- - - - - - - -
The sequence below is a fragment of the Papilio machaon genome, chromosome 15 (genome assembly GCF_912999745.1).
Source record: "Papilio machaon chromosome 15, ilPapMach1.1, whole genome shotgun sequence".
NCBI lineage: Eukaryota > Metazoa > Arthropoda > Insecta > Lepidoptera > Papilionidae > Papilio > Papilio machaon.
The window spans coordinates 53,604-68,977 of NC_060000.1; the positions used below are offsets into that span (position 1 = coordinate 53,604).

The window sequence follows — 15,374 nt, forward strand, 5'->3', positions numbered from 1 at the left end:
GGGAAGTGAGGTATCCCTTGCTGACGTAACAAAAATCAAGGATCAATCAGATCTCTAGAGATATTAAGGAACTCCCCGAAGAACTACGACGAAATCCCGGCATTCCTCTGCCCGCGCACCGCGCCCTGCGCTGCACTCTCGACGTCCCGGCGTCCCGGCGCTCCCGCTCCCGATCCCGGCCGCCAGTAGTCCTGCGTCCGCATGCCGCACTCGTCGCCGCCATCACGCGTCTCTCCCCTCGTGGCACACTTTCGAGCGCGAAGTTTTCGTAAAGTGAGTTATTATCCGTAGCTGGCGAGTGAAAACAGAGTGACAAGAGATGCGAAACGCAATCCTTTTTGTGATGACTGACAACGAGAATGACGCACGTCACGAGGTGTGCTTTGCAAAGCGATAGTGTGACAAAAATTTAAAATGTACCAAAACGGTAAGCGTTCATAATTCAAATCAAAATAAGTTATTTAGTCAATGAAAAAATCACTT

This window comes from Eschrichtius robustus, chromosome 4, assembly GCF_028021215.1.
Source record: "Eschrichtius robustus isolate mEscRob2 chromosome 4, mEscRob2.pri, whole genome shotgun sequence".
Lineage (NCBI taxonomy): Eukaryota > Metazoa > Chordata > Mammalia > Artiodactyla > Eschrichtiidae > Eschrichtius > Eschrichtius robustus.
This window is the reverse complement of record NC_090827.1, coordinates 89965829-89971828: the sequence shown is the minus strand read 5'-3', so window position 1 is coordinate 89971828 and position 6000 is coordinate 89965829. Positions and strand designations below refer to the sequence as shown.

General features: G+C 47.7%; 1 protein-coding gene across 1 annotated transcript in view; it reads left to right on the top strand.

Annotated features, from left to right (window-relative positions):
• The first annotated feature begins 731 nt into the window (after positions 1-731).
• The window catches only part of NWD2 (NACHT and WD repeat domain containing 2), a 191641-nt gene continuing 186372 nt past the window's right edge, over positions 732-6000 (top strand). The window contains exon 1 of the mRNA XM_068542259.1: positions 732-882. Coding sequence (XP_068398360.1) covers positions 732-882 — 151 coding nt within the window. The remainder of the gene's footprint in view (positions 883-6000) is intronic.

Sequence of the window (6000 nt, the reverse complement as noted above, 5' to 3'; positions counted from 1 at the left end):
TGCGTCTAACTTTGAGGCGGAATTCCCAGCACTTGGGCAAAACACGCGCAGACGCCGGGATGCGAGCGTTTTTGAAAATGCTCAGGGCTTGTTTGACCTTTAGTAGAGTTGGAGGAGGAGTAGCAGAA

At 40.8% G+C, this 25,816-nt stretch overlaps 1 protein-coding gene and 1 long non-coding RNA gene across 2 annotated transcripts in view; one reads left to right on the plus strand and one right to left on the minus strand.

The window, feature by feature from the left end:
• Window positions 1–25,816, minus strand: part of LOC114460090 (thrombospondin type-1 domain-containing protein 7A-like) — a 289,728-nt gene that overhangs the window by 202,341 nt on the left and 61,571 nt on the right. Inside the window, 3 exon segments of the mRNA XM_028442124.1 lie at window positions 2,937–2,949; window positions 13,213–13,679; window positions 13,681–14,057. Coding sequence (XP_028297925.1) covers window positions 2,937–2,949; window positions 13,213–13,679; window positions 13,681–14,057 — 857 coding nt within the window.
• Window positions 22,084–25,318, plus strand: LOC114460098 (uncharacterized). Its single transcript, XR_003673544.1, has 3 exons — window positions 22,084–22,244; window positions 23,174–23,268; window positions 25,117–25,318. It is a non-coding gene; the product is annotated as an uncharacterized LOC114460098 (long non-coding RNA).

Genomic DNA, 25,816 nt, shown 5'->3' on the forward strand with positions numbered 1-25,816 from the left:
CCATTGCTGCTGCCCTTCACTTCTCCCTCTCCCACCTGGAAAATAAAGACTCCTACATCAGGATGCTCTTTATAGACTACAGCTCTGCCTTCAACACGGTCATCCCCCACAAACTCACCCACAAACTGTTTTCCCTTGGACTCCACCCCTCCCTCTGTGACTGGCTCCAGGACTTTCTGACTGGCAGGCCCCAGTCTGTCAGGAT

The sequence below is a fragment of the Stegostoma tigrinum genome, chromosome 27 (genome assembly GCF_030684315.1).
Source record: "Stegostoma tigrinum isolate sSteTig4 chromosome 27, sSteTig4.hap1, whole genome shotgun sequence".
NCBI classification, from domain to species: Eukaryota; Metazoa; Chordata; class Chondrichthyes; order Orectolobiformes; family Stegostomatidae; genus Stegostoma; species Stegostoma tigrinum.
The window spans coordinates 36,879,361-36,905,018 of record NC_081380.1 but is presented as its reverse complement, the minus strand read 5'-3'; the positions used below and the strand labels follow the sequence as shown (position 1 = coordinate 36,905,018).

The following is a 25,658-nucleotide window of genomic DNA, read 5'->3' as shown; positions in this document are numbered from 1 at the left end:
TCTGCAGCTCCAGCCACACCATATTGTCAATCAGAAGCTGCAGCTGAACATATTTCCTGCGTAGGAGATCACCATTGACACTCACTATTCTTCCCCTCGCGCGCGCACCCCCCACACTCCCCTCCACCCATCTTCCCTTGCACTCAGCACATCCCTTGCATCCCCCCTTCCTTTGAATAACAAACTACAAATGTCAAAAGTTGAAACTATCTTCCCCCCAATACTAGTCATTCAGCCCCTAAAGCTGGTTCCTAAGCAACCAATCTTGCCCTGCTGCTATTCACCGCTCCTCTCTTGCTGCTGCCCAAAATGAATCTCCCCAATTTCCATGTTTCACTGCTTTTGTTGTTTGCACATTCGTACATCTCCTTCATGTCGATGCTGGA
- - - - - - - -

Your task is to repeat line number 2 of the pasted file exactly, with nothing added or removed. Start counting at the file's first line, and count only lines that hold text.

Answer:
Source record: "Papilio machaon chromosome 15, ilPapMach1.1, whole genome shotgun sequence".